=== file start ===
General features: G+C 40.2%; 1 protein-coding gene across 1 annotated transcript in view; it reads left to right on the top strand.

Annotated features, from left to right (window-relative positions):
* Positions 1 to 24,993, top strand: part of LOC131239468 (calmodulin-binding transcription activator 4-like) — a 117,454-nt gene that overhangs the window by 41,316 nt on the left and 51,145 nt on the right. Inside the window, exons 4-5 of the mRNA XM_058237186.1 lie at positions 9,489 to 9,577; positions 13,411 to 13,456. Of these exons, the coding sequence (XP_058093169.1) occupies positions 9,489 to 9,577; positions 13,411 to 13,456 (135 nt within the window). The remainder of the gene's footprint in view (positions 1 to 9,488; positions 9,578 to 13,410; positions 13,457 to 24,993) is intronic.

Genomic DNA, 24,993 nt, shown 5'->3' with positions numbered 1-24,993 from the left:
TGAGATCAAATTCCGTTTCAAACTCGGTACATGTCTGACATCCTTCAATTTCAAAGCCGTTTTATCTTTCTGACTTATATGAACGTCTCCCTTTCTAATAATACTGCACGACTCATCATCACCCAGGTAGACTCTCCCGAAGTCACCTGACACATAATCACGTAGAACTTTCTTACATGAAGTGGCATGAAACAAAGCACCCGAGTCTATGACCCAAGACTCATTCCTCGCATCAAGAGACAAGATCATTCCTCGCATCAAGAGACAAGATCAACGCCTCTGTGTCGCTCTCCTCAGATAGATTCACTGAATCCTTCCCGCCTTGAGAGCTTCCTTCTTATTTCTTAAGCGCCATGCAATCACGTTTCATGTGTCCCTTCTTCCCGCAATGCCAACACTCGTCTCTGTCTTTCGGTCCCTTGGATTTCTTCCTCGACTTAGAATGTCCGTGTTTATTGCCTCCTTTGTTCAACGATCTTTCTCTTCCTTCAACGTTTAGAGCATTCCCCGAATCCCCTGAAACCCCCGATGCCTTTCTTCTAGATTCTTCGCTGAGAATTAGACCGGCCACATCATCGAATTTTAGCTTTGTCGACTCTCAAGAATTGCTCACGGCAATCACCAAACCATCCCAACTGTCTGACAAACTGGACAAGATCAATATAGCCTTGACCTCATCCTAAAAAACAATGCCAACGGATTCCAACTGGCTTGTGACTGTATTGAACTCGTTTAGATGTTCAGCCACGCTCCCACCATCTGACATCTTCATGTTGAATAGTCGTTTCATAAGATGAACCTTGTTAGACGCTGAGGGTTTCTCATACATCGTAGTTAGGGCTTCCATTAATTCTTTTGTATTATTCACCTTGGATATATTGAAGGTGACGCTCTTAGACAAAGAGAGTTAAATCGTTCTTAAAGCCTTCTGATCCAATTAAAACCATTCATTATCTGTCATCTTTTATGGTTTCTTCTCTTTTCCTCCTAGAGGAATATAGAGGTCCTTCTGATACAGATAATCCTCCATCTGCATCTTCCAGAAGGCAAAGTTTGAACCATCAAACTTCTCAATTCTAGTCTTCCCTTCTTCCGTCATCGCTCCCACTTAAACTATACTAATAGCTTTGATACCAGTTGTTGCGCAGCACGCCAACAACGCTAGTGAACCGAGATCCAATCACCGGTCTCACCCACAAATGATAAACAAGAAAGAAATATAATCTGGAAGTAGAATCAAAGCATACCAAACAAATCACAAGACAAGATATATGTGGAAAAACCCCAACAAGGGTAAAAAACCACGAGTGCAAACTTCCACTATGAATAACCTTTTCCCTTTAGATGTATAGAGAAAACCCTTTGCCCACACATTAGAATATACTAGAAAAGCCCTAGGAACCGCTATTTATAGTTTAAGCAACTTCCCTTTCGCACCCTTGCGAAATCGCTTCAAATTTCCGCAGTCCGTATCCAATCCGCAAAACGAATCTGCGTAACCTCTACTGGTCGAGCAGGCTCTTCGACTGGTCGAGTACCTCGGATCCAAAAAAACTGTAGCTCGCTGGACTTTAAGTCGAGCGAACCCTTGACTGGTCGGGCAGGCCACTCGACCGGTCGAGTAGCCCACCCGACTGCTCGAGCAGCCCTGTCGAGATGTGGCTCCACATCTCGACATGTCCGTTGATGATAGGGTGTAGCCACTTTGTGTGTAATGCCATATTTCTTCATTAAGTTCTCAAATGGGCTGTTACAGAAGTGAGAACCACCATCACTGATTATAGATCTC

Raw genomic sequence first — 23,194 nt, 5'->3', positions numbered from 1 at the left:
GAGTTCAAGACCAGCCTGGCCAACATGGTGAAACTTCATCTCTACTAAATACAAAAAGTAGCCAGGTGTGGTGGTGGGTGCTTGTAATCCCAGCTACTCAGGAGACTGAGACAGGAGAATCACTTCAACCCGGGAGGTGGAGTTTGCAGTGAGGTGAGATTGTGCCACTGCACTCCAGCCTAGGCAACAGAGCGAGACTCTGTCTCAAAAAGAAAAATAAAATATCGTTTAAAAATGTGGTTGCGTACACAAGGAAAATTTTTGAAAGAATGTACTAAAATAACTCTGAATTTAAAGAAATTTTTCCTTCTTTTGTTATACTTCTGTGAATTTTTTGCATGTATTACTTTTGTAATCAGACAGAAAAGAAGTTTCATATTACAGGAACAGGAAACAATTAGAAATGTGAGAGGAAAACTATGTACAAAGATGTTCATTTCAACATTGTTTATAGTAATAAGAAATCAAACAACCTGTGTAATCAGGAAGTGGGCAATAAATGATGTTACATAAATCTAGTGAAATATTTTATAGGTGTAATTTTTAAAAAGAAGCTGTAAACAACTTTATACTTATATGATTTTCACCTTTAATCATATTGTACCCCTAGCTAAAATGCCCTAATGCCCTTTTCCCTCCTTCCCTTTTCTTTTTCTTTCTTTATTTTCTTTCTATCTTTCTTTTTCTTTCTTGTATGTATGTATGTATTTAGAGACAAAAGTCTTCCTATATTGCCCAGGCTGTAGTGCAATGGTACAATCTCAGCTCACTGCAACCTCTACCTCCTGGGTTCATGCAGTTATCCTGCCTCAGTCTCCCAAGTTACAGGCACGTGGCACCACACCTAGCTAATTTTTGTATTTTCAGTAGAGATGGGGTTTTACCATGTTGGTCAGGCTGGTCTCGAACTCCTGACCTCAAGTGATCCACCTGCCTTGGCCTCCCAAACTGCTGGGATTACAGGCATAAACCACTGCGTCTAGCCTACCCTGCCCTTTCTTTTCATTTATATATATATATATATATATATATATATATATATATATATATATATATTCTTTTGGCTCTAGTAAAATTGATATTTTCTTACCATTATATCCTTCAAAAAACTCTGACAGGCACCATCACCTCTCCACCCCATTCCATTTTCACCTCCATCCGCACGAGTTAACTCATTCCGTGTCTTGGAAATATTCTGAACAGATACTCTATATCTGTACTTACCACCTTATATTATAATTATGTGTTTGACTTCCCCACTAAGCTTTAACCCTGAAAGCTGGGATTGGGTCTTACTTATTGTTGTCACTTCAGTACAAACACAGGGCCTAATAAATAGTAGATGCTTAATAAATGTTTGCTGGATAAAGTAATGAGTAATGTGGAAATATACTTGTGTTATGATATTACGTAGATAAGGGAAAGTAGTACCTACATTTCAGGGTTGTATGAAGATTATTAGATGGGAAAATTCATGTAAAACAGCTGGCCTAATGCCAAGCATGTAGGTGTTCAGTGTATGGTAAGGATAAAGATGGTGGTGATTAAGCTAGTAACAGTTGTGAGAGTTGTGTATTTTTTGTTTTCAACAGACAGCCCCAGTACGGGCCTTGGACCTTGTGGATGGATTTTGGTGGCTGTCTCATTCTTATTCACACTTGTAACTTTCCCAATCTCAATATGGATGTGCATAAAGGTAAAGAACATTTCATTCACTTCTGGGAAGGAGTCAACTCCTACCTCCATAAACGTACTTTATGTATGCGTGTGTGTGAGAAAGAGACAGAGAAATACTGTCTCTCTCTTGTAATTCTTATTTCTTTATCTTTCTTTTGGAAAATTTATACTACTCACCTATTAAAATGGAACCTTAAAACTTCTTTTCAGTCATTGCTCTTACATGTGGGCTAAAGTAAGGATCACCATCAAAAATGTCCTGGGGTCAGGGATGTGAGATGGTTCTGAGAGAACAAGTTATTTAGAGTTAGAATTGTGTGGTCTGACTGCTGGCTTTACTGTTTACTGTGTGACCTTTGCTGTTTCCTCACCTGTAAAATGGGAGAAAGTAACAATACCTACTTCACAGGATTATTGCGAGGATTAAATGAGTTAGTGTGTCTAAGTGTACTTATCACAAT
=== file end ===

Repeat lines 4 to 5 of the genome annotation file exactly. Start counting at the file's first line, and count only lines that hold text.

Genomic DNA, 24,993 nt, shown 5'->3' with positions numbered 1-24,993 from the left:
TGAGATCAAATTCCGTTTCAAACTCGGTACATGTCTGACATCCTTCAATTTCAAAGCCGTTTTATCTTTCTGACTTATATGAACGTCTCCCTTTCTAATAATACTGCACGACTCATCATCACCCAGGTAGACTCTCCCGAAGTCACCTGACACATAATCACGTAGAACTTTCTTACATGAAGTGGCATGAAACAAAGCACCCGAGTCTATGACCCAAGACTCATTCCTCGCATCAAGAGACAAGATCATTCCTCGCATCAAGAGACAAGATCAACGCCTCTGTGTCGCTCTCCTCAGATAGATTCACTGAATCCTTCCCGCCTTGAGAGCTTCCTTCTTATTTCTTAAGCGCCATGCAATCACGTTTCATGTGTCCCTTCTTCCCGCAATGCCAACACTCGTCTCTGTCTTTCGGTCCCTTGGATTTCTTCCTCGACTTAGAATGTCCGTGTTTATTGCCTCCTTTGTTCAACGATCTTTCTCTTCCTTCAACGTTTAGAGCATTCCCCGAATCCCCTGAAACCCCCGATGCCTTTCTTCTAGATTCTTCGCTGAGAATTAGACCGGCCACATCATCGAATTTTAGCTTTGTCGACTCTCAAGAATTGCTCACGGCAATCACCAAACCATCCCAACTGTCTGACAAACTGGACAAGATCAATATAGCCTTGACCTCATCCTAAAAAACAATGCCAACGGATTCCAACTGGCTTGTGACTGTATTGAACTCGTTTAGATGTTCAGCCACGCTCCCACCATCTGACATCTTCATGTTGAATAGTCGTTTCATAAGATGAACCTTGTTAGACGCTGAGGGTTTCTCATACATCGTAGTTAGGGCTTCCATTAATTCTTTTGTATTATTCACCTTGGATATATTGAAGGTGACGCTCTTAGACAAAGAGAGTTAAATCGTTCTTAAAGCCTTCTGATCCAATTAAAACCATTCATTATCTGTCATCTTTTATGGTTTCTTCTCTTTTCCTCCTAGAGGAATATAGAGGTCCTTCTGATACAGATAATCCTCCATCTGCATCTTCCAGAAGGCAAAGTTTGAACCATCAAACTTCTCAATTCTAGTCTTCCCTTCTTCCGTCATCGCTCCCACTTAAACTATACTAATAGCTTTGATACCAGTTGTTGCGCAGCACGCCAACAACGCTAGTGAACCGAGATCCAATCACCGGTCTCACCCACAAATGATAAACAAGAAAGAAATATAATCTGGAAGTAGAATCAAAGCATACCAAACAAATCACAAGACAAGATATATGTGGAAAAACCCCAACAAGGGTAAAAAACCACGAGTGCAAACTTCCACTATGAATAACCTTTTCCCTTTAGATGTATAGAGAAAACCCTTTGCCCACACATTAGAATATACTAGAAAAGCCCTAGGAACCGCTATTTATAGTTTAAGCAACTTCCCTTTCGCACCCTTGCGAAATCGCTTCAAATTTCCGCAGTCCGTATCCAATCCGCAAAACGAATCTGCGTAACCTCTACTGGTCGAGCAGGCTCTTCGACTGGTCGAGTACCTCGGATCCAAAAAAACTGTAGCTCGCTGGACTTTAAGTCGAGCGAACCCTTGACTGGTCGGGCAGGCCACTCGACCGGTCGAGTAGCCCACCCGACTGCTCGAGCAGCCCTGTCGAGATGTGGCTCCACATCTCGACATGTCCGTTGATGATAGGGTGTAGCCACTTTGTGTGTAATGCCATATTTCTTCATTAAGTTCTCAAATGGGCTGTTACAGAAGTGAGAACCACCATCACTGATTATAGATCTC